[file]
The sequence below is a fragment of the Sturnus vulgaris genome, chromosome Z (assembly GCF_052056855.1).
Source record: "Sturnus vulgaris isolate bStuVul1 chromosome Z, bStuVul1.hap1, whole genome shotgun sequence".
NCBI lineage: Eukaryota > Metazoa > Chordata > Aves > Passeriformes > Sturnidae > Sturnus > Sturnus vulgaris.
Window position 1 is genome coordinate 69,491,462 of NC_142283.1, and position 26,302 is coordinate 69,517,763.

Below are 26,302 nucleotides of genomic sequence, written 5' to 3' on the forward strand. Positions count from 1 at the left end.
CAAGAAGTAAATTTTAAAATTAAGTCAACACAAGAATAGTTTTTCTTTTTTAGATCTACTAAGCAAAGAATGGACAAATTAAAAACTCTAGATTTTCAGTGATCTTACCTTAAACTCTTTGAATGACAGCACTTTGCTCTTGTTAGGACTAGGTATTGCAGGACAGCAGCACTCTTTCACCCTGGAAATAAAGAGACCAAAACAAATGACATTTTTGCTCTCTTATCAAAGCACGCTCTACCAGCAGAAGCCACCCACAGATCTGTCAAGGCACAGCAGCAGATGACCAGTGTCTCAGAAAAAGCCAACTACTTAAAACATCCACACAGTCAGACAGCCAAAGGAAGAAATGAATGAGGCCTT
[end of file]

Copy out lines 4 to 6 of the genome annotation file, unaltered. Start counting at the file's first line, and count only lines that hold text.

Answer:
Window position 1 is genome coordinate 69,491,462 of NC_142283.1, and position 26,302 is coordinate 69,517,763.

Below are 26,302 nucleotides of genomic sequence, written 5' to 3' on the forward strand. Positions count from 1 at the left end.
CAAGAAGTAAATTTTAAAATTAAGTCAACACAAGAATAGTTTTTCTTTTTTAGATCTACTAAGCAAAGAATGGACAAATTAAAAACTCTAGATTTTCAGTGATCTTACCTTAAACTCTTTGAATGACAGCACTTTGCTCTTGTTAGGACTAGGTATTGCAGGACAGCAGCACTCTTTCACCCTGGAAATAAAGAGACCAAAACAAATGACATTTTTGCTCTCTTATCAAAGCACGCTCTACCAGCAGAAGCCACCCACAGATCTGTCAAGGCACAGCAGCAGATGACCAGTGTCTCAGAAAAAGCCAACTACTTAAAACATCCACACAGTCAGACAGCCAAAGGAAGAAATGAATGAGGCCTT